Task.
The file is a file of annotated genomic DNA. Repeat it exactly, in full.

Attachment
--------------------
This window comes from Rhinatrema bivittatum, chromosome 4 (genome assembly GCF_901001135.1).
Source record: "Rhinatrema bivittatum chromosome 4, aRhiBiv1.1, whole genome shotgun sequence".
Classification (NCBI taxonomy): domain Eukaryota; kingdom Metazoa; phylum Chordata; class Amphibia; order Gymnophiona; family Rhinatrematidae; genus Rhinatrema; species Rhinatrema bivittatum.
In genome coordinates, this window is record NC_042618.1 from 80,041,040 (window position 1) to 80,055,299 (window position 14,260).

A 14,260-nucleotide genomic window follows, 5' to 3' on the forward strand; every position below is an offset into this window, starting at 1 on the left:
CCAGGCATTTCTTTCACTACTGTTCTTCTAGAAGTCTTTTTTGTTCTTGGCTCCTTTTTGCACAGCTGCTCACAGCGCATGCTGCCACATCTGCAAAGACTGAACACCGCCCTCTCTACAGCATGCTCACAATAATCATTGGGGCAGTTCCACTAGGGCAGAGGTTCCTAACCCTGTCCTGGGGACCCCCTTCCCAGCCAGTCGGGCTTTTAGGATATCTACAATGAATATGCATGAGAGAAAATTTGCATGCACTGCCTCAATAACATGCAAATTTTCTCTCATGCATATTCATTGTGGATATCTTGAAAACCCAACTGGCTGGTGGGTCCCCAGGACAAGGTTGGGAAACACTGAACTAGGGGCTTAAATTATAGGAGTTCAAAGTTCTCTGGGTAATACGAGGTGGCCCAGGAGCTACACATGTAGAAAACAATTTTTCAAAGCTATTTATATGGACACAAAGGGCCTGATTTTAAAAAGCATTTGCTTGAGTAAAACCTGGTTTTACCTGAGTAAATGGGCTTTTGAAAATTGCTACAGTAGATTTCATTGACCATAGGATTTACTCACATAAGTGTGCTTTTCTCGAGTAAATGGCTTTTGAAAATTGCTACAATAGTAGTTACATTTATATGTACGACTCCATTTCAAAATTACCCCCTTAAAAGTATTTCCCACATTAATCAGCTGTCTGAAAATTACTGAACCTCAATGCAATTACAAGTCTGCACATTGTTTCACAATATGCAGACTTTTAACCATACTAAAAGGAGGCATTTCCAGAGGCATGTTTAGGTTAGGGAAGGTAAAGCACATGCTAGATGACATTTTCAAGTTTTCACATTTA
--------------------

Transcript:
This window comes from Rhinatrema bivittatum, chromosome 4 (genome assembly GCF_901001135.1).
Source record: "Rhinatrema bivittatum chromosome 4, aRhiBiv1.1, whole genome shotgun sequence".
Classification (NCBI taxonomy): domain Eukaryota; kingdom Metazoa; phylum Chordata; class Amphibia; order Gymnophiona; family Rhinatrematidae; genus Rhinatrema; species Rhinatrema bivittatum.
In genome coordinates, this window is record NC_042618.1 from 80,041,040 (window position 1) to 80,055,299 (window position 14,260).

A 14,260-nucleotide genomic window follows, 5' to 3' on the forward strand; every position below is an offset into this window, starting at 1 on the left:
CCAGGCATTTCTTTCACTACTGTTCTTCTAGAAGTCTTTTTTGTTCTTGGCTCCTTTTTGCACAGCTGCTCACAGCGCATGCTGCCACATCTGCAAAGACTGAACACCGCCCTCTCTACAGCATGCTCACAATAATCATTGGGGCAGTTCCACTAGGGCAGAGGTTCCTAACCCTGTCCTGGGGACCCCCTTCCCAGCCAGTCGGGCTTTTAGGATATCTACAATGAATATGCATGAGAGAAAATTTGCATGCACTGCCTCAATAACATGCAAATTTTCTCTCATGCATATTCATTGTGGATATCTTGAAAACCCAACTGGCTGGTGGGTCCCCAGGACAAGGTTGGGAAACACTGAACTAGGGGCTTAAATTATAGGAGTTCAAAGTTCTCTGGGTAATACGAGGTGGCCCAGGAGCTACACATGTAGAAAACAATTTTTCAAAGCTATTTATATGGACACAAAGGGCCTGATTTTAAAAAGCATTTGCTTGAGTAAAACCTGGTTTTACCTGAGTAAATGGGCTTTTGAAAATTGCTACAGTAGATTTCATTGACCATAGGATTTACTCACATAAGTGTGCTTTTCTCGAGTAAATGGCTTTTGAAAATTGCTACAATAGTAGTTACATTTATATGTACGACTCCATTTCAAAATTACCCCCTTAAAAGTATTTCCCACATTAATCAGCTGTCTGAAAATTACTGAACCTCAATGCAATTACAAGTCTGCACATTGTTTCACAATATGCAGACTTTTAACCATACTAAAAGGAGGCATTTCCAGAGGCATGTTTAGGTTAGGGAAGGTAAAGCACATGCTAGATGACATTTTCAAGTTTTCACATTTA